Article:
Yuri Dorokhov Yuri Dorokhov - 1 year ago 74
C# Question

Parameter must be input-safe error

Here is a piece of my code:

public interface IA<in TInput>
void Method(IB<TInput> entities);

public interface IB<in T> { }

I can't figure out why I get following compile error:
"Parameter must be input-safe. Invalid variance: The type parameter |TInput| must be contravariantly valid on "IB< in T>".

Any help will be appreciated.

Answer Source

The designator of contravariance in C# (i.e. in) is intuitive only at the immediate level, when you make a method that "takes in" a parameter of generic type. Internally, however, contravariance means an inversion of a relation (Q&A with an explanation) so using in inside IA makes it incompatible with IB.

The problem is best illustrated with an example. Consider class Animal and its derived class Tiger. Let's also assume that IB<T> has a method void MethodB(T input), which is called from IA's Method:

class A_Impl<T> : IA<T> {
    T data;
    public void Method(IB<TInput> entities) {

Declaring IA<in TInput> and IB<in TInput> means that you can do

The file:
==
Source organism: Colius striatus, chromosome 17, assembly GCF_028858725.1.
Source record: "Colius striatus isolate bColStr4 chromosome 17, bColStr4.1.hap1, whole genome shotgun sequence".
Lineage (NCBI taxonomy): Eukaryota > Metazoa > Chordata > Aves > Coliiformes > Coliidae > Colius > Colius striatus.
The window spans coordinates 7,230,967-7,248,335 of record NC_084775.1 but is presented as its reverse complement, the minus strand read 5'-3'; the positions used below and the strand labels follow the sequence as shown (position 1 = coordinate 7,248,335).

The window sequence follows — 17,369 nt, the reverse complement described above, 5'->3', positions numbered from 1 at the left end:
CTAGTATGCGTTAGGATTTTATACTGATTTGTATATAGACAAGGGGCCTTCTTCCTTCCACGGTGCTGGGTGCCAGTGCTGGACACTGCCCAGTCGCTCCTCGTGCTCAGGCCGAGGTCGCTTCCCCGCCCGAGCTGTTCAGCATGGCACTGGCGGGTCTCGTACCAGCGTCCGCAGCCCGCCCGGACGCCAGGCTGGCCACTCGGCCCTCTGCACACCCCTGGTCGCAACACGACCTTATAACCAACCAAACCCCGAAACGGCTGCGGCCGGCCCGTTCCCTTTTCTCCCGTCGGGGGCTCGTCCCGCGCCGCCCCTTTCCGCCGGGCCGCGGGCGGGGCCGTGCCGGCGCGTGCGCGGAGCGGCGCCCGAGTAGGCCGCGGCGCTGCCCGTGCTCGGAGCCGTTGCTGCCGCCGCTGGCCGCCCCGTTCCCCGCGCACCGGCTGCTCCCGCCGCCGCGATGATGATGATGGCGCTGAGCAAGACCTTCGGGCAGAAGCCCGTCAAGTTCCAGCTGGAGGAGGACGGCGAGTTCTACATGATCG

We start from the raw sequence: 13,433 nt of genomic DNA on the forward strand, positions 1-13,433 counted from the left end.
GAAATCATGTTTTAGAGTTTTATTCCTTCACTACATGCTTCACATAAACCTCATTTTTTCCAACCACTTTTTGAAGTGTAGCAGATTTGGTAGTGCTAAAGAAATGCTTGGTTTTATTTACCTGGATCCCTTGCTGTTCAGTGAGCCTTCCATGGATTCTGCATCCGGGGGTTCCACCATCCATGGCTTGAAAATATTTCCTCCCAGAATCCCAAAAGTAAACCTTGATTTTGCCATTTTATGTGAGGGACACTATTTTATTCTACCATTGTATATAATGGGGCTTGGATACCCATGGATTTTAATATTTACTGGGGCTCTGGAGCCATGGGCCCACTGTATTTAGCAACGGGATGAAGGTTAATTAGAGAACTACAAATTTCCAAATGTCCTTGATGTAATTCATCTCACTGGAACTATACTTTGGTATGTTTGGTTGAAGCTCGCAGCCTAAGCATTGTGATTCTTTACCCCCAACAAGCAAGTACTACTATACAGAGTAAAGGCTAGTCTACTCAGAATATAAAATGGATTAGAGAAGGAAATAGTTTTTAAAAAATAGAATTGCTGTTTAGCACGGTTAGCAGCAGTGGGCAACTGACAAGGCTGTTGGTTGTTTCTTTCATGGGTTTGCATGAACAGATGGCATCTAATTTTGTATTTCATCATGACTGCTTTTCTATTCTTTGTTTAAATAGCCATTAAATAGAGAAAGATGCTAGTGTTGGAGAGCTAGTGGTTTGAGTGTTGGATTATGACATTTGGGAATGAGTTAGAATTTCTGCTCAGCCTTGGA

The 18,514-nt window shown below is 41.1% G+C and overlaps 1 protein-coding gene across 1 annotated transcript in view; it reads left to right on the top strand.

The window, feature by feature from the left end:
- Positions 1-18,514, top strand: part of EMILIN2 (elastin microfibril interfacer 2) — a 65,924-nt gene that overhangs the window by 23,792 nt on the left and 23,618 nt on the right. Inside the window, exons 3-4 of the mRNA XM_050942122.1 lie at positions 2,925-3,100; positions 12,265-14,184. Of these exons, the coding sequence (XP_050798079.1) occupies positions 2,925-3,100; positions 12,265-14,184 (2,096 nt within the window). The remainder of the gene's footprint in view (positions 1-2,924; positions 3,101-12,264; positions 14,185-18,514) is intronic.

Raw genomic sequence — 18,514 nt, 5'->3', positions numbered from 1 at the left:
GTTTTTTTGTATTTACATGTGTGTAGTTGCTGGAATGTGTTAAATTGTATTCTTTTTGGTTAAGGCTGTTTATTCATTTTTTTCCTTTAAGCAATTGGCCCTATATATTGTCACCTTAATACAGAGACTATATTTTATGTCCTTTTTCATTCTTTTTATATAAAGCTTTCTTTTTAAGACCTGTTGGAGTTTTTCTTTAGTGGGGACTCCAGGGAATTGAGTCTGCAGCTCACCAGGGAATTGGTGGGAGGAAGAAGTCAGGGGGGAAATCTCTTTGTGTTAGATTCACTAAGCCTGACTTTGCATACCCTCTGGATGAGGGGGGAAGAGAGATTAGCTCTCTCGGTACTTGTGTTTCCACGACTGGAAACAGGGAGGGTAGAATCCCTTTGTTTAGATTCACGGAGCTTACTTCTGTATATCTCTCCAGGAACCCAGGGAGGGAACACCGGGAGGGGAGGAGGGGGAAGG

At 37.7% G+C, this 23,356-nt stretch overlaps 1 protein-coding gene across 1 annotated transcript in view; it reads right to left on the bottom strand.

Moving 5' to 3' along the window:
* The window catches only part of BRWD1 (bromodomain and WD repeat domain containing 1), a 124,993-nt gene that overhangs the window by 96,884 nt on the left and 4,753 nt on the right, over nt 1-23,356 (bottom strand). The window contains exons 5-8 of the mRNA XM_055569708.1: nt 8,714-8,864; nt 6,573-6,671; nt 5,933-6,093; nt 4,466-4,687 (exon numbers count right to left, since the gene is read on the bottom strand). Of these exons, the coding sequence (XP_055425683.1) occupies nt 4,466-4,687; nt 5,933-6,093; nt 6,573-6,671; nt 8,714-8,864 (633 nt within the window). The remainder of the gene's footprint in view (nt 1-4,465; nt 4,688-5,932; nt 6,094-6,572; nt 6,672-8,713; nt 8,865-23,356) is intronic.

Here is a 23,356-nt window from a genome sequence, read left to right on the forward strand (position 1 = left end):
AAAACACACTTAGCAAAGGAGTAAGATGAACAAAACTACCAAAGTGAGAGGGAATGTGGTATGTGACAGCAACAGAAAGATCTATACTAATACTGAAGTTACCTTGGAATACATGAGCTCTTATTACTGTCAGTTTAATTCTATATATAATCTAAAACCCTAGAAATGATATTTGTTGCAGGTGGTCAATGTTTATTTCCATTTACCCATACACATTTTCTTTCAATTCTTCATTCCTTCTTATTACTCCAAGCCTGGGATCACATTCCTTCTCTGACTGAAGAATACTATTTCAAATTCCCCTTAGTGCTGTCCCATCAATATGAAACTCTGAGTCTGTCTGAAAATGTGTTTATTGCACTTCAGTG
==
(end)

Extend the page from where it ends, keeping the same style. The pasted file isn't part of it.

IA<Animal> aForAnimals = new A_Impl<Animal>();
IA<Tiger> aForTigers = aForAnimals;

IA<in TInput> has a method that takes IB<TInput>, which we can call like this:

aForTigers.Method(new B_Impl<Tiger>());

This is a problem, because now A_Impl<Animal> passes an Animal to MethodB of an interface that expects a Tiger.

You would have no problem with IB<out T>, though - both with covariance and contravariance:

public interface IB<out T> {
//                  ^^^
// This works
public interface IA<in TInput> {
    void Method(IB<TInput> x);
// This works too
public interface IC<out TInput> {
    void Method(IB<TInput> x);
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